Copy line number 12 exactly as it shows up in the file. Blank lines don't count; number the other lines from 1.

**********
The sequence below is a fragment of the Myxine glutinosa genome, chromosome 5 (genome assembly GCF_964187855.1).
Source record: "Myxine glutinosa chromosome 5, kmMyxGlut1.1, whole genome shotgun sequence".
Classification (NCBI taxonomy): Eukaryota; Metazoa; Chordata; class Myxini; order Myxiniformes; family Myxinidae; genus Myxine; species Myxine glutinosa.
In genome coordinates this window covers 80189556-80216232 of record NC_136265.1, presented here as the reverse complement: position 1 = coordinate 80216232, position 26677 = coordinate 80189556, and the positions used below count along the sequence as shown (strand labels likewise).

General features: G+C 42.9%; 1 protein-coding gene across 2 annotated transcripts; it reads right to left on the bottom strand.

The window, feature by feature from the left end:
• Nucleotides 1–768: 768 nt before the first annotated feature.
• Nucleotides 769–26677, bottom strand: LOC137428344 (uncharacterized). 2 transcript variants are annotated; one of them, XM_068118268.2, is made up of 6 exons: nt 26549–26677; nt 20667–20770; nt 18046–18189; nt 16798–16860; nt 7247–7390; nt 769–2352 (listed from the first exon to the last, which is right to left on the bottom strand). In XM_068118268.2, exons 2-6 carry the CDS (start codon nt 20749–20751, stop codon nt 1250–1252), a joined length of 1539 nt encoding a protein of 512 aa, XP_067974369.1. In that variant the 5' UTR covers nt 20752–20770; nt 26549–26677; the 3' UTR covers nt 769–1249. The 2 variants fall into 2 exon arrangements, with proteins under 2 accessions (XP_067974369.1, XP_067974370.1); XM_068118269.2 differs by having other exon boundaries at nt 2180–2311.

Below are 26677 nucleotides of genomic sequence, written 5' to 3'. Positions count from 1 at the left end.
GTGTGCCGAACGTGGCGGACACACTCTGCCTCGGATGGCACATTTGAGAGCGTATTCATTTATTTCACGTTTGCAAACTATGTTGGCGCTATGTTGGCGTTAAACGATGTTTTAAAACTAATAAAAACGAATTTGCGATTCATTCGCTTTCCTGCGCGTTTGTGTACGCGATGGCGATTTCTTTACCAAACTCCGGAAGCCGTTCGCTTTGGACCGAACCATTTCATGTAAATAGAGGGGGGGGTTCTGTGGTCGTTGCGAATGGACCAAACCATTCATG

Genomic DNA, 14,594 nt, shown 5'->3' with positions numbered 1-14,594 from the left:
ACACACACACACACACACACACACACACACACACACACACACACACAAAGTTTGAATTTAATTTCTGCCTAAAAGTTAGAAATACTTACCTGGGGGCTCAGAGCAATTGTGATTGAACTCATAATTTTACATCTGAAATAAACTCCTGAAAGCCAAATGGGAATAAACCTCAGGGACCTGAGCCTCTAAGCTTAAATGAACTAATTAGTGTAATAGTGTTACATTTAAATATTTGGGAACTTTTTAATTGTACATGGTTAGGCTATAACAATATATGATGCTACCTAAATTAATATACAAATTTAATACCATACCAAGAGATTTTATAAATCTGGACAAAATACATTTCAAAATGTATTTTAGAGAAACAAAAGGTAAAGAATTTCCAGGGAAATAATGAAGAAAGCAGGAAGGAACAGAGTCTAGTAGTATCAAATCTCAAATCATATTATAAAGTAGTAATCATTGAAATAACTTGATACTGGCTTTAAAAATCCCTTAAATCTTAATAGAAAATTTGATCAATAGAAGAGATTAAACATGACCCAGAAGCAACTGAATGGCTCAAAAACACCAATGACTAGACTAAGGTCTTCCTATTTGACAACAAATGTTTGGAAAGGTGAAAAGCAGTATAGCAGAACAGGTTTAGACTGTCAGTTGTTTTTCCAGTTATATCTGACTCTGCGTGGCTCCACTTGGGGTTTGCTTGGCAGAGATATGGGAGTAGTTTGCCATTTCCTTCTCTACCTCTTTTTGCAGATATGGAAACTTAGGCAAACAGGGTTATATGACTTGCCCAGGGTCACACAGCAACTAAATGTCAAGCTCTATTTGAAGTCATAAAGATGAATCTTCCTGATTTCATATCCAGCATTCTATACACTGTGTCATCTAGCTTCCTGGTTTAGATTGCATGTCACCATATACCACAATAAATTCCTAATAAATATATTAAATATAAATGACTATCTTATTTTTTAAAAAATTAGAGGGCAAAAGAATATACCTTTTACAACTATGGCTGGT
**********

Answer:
ACACACACACACACACACACACACACACACACACACACACACACACAAAGTTTGAATTTAATTTCTGCCTAAAAGTTAGAAATACTTACCTGGGGGCTCAGAGCAATTGTGATTGAACTCATAATTTTACATCTGAAATAAACTCCTGAAAGCCAAATGGGAATAAACCTCAGGGACCTGAGCCTCTAAGCTTAAATGAACTAATTAGTGTAATAGTGTTACATTTAAATATTTGGGAACTTTTTAATTGTACATGGTTAGGCTATAACAATATATGATGCTACCTAAATTAATATACAAATTTAATACCATACCAAGAGATTTTATAAATCTGGACAAAATACATTTCAAAATGTATTTTAGAGAAACAAAAGGTAAAGAATTTCCAGGGAAATAATGAAGAAAGCAGGAAGGAACAGAGTCTAGTAGTATCAAATCTCAAATCATATTATAAAGTAGTAATCATTGAAATAACTTGATACTGGCTTTAAAAATCCCTTAAATCTTAATAGAAAATTTGATCAATAGAAGAGATTAAACATGACCCAGAAGCAACTGAATGGCTCAAAAACACCAATGACTAGACTAAGGTCTTCCTATTTGACAACAAATGTTTGGAAAGGTGAAAAGCAGTATAGCAGAACAGGTTTAGACTGTCAGTTGTTTTTCCAGTTATATCTGACTCTGCGTGGCTCCACTTGGGGTTTGCTTGGCAGAGATATGGGAGTAGTTTGCCATTTCCTTCTCTACCTCTTTTTGCAGATATGGAAACTTAGGCAAACAGGGTTATATGACTTGCCCAGGGTCACACAGCAACTAAATGTCAAGCTCTATTTGAAGTCATAAAGATGAATCTTCCTGATTTCATATCCAGCATTCTATACACTGTGTCATCTAGCTTCCTGGTTTAGATTGCATGTCACCATATACCACAATAAATTCCTAATAAATATATTAAATATAAATGACTATCTTATTTTTTAAAAAATTAGAGGGCAAAAGAATATACCTTTTACAACTATGGCTGGT